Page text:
Brady Solicitors’ mixed-use specialists suggest that the FTT’s jurisdiction should be extended to commercial landlords and tenants.

As we know, there is somewhat of a grey area over the rules that apply to mixed-use properties and developments. Residential property managers are familiar with residential service charge matters and section 20 consultations – and commercial surveyors know the property laws relating to their commercial portfolios similarly well.

However, if you have offices or shops downstairs and flats upstairs, you can end up with situations in property disputes where everyone attempts to pass the buck to each other. This can lead to the temptation for developers and managing agents to stay clear of mixed use portfolios but, with the large and growing number of mixed-use properties under management, there needs to be some certainty on the area.

Historically, commercial landlords have had everything in their favour as their commercial tenants have no clear right to challenge the reasonableness of their service charge. Recently however the cases of Heron Maple House Ltd v Central Estates Ltd and Ruddy v Oakfern have changed the shape of what is defined under s.18 of the Landlord and Tenant Act 1985 to include commercial if it is within the same demise as residential units.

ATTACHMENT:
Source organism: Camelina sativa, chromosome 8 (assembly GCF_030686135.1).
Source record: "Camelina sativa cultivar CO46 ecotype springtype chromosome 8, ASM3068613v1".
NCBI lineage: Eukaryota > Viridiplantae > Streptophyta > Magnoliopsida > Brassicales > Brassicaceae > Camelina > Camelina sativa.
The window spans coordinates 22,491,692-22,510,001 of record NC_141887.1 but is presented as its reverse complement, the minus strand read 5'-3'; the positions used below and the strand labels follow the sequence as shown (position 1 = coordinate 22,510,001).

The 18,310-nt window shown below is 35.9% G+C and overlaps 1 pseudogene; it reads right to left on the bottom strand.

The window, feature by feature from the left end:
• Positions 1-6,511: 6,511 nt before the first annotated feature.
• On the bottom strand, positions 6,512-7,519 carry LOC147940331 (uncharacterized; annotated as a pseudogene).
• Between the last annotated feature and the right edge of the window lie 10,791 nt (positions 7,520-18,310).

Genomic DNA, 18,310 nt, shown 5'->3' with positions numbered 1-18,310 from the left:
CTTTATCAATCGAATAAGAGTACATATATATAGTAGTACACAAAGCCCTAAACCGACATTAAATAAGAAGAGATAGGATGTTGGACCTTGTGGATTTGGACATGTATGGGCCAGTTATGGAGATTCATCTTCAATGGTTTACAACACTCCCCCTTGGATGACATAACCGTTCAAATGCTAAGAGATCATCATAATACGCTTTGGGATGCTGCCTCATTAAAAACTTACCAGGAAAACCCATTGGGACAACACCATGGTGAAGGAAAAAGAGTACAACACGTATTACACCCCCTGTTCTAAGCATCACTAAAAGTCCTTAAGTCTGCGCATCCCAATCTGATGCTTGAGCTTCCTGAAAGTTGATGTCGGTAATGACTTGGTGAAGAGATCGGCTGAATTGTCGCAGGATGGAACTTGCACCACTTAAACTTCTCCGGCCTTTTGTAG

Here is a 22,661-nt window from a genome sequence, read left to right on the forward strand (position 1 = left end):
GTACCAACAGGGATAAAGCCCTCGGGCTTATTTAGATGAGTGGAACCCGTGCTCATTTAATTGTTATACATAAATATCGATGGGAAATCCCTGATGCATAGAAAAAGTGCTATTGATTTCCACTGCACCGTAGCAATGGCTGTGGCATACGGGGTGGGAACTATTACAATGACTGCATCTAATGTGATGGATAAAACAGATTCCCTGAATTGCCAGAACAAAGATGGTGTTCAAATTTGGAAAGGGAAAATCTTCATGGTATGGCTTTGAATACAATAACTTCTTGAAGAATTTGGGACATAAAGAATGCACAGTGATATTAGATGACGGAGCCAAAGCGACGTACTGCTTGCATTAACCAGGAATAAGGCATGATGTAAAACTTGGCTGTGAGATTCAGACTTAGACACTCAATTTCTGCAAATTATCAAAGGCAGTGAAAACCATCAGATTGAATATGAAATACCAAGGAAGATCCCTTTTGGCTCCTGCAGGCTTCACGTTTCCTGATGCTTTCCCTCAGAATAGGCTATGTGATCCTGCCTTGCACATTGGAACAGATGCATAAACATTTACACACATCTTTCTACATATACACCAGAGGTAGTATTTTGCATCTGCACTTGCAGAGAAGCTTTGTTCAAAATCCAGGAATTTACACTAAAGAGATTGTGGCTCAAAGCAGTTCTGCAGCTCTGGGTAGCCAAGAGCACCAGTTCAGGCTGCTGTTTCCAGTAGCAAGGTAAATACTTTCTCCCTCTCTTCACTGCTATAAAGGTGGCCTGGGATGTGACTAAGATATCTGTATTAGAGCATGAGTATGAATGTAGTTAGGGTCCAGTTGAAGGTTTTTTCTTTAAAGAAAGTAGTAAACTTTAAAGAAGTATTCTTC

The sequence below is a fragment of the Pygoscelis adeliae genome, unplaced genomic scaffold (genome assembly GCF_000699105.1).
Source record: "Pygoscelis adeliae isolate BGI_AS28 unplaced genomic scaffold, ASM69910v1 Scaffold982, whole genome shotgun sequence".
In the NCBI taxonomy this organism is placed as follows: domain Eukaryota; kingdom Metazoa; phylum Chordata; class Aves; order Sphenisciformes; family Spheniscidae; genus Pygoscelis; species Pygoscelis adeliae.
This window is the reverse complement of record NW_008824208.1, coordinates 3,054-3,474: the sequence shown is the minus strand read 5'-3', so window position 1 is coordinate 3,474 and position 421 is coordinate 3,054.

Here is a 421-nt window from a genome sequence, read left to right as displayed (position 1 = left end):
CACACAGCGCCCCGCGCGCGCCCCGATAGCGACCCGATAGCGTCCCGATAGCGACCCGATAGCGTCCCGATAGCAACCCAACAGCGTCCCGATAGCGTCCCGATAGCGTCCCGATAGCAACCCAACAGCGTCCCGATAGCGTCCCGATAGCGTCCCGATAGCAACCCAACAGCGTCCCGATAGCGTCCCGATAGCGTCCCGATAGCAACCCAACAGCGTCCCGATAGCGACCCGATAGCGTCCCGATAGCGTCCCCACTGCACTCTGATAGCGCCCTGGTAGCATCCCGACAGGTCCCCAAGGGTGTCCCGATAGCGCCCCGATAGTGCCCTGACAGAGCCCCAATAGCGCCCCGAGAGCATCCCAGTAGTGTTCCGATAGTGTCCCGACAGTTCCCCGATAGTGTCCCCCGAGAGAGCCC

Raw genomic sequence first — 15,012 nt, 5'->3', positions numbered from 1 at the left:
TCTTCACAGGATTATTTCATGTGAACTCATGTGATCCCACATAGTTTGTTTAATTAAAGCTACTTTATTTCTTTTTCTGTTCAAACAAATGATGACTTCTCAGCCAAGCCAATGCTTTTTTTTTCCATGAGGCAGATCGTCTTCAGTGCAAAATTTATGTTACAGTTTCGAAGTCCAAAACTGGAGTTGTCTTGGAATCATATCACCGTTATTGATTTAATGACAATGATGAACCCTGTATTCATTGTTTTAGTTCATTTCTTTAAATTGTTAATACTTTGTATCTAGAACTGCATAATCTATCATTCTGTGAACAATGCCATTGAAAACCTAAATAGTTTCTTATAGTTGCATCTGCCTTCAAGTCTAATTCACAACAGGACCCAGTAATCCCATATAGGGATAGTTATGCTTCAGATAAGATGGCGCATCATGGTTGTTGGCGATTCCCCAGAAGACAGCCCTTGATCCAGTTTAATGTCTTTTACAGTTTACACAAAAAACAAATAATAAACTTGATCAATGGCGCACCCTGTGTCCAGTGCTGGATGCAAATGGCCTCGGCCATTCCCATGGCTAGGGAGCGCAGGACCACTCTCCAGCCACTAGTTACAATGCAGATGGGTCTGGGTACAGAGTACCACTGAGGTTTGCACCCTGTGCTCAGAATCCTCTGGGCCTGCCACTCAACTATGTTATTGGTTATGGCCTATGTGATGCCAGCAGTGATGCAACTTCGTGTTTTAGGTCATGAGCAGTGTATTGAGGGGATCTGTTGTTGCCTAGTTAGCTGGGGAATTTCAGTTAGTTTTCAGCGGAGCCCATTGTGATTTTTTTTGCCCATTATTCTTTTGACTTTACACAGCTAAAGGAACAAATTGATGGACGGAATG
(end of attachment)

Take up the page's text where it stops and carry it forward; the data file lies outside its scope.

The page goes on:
The implication for mixed-use property managers

What this means to property managers trying to navigate mixed use from a commercial angle is that you have to comply with both major works and QLTA statutory requirements. You need to understand:

  • What statutory information should be included on service charge demands
  • The 18-month rule and, most importantly,
  • The ability to challenge the service charge’s reasonableness (read Sam Andrew’s blog on ways to prove your service charges are reasonable)

As we know from residential property matters, if mistakes are made then the tenant can potentially refuse to pay…..but who presides over this grey area when it comes to mixed-use? 

In truth, the County Court steers well clear of such arguments transferring the matter as soon as they can to the FTT…. but then the FTT “doesn’t do commercial”.

So what is the answer?

Surely in light of this case law the FTT should now have jurisdiction on commercial units in mixed use developments? 

Watch this space!

For more information on the cases in question or for help with any aspect of mixed-use work, contact Brady Solicitors’ mixed-use specialists on 0115 985 3450 or by email.